A senior at Wesleyan University, Alam works 10 to 25 hours a week to limit his loans, which he still expects could reach $23,000 by the time he graduates. “It becomes really apparent how absurd the price tag is when you go abroad and everyone’s jaw drops,” he says. “Of course, most of them say they’d do absolutely anything to get an education in America—but at what price?”
Alam Editor Peter Coy cites a New York Fed study that found people over 60 are responsible for over $60 billion in loan debt, and offers a handful of possible longterm solutions to the problem:
Just because it’s the summer doesn’t mean the activism has to stop. A new Tumblr is taking on the change in the need-blind policy one meme at a time.
The creator of the tumblr says ze created it to “point out all the terrible contradictions both he and the administration say/do at the expense of need-blind admissions.” Ze asserts:
“He has an at-first-glance convincing argument: basically, right now the amount of money we can give for financial aid would allow us to accept 90% of the incoming class need-blind. However, after the budget for financial aid runs out, admissions will need to look at applicants financial situation. Roth says that there is no reason to avoid repealing need-blind just because it is “morally pure” to keep it. Rather, the university’s first priority is “to provide the best chance of success to the students we graduate.” That makes sense; don’t sacrifice quality over… morality?”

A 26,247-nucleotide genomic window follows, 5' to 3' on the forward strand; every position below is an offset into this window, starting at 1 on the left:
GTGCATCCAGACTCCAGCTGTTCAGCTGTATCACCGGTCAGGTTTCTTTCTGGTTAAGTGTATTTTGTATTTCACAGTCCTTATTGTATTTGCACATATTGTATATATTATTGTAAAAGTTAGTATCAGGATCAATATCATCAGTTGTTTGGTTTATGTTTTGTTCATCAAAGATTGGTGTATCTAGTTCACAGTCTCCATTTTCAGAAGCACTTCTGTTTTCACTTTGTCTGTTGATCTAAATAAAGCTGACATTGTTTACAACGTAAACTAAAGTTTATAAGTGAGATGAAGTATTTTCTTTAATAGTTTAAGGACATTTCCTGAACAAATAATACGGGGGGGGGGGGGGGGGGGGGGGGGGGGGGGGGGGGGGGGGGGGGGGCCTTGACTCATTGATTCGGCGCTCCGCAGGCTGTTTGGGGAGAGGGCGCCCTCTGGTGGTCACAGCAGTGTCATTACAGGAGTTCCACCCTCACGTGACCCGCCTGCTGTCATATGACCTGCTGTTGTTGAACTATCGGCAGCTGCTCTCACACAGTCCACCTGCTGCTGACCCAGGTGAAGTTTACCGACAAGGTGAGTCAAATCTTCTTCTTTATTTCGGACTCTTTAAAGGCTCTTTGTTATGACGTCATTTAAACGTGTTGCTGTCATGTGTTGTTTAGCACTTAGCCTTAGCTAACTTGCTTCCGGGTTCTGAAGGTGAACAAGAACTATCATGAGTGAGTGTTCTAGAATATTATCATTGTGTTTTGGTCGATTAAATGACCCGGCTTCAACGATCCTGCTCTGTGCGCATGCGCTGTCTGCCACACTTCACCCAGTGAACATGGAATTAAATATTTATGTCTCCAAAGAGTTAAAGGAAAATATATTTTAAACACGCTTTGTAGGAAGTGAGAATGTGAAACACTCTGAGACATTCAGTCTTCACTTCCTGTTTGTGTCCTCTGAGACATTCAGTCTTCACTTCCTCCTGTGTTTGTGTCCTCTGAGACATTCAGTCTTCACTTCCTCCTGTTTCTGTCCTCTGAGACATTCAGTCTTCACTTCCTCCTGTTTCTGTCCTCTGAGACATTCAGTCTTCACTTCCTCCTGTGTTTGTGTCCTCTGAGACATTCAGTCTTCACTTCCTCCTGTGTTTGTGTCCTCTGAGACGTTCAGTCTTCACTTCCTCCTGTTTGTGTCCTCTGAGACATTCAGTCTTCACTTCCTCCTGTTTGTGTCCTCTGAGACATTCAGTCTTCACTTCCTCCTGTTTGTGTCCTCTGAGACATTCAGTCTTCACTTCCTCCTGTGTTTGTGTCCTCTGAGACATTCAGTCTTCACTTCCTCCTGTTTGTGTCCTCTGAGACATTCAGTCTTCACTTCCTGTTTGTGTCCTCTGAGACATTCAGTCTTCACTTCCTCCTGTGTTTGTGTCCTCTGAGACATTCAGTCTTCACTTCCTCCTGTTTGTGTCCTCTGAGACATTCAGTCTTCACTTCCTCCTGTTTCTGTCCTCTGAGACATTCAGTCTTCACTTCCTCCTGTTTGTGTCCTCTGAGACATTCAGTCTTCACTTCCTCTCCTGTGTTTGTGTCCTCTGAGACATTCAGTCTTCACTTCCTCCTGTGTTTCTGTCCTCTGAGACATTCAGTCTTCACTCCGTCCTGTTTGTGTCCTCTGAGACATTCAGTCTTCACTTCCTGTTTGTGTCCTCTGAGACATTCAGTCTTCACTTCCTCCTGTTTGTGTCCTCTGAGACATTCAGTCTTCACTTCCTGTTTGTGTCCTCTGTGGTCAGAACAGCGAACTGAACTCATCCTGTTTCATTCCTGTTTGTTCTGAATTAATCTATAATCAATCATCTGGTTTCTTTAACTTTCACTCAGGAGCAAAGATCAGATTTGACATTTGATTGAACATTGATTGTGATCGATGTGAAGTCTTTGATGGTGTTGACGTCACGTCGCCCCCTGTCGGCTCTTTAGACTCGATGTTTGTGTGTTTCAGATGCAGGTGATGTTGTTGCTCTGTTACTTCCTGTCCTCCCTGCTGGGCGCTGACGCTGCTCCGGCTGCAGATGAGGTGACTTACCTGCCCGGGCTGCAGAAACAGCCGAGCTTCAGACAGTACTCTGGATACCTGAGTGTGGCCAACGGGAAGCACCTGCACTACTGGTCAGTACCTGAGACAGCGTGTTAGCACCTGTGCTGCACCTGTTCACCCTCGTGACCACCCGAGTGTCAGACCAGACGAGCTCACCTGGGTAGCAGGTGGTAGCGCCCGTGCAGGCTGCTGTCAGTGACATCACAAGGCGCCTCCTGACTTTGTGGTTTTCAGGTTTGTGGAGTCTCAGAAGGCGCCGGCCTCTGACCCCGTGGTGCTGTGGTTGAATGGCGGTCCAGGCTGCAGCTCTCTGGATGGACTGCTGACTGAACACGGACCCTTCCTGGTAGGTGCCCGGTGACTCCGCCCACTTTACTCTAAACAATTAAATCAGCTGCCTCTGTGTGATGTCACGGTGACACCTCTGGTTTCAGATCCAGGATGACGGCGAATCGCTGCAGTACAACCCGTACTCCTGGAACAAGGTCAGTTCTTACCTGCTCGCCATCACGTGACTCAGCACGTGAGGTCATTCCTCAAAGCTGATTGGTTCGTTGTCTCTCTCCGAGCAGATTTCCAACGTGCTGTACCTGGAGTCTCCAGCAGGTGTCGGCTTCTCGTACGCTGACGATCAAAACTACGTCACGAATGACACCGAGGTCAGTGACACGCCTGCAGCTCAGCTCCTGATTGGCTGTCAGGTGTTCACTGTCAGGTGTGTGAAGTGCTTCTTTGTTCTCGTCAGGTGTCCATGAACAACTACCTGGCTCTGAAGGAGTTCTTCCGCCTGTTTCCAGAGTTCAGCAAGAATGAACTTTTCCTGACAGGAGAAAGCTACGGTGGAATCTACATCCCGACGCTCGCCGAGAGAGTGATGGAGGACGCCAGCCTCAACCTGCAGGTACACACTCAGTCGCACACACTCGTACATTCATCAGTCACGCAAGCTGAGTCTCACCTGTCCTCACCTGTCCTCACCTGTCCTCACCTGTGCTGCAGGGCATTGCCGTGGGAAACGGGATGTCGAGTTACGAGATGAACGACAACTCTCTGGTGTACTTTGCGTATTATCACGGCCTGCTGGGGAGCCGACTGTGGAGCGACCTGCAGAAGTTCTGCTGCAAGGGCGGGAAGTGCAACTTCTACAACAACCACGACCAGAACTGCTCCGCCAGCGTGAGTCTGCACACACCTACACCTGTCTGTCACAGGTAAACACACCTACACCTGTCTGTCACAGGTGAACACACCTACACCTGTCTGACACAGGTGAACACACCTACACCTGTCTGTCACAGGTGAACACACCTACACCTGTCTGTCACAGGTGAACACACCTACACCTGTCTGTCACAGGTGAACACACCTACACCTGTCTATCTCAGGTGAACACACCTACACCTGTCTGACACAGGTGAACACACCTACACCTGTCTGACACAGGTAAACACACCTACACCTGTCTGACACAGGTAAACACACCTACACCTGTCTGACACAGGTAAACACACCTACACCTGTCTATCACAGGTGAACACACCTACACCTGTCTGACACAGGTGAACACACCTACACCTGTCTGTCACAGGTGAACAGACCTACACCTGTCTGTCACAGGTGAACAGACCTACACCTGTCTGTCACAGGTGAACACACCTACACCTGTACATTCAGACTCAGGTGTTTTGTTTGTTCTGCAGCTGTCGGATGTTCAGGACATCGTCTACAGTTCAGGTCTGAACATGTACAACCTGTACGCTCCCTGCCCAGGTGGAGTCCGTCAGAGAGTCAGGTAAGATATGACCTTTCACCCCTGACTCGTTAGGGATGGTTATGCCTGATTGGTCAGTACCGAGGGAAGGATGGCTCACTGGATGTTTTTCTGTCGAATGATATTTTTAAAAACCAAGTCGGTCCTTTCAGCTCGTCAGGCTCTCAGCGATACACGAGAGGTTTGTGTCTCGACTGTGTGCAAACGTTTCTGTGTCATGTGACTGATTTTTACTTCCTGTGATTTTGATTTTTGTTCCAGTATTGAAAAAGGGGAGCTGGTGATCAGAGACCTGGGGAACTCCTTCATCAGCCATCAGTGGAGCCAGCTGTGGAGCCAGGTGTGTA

Check out the rest of the memes at rothtastic.tumblr.com.
Also, if you haven’t already, check out the Need-Blind Admissions Policy Focus Group website. The site features historical and financial information in addition to linking to discussion on the policy change.
As you’re sobering up from R&C, the school year might already be a distant (read: hazy) memory, but President Roth reminds us that Wesleyan must go on. On the immediate level, the “school’s out for the summer” mentality is misleading—there is still plenty going on over on our handsomely manicured 316-acre campus, and administrators are still at work. On the long-term level, we kinda have to make sure the school doesn’t die of financial ruin…
President Roth has published a blog post titled “Sustainable Affordability,” found here, that finally explains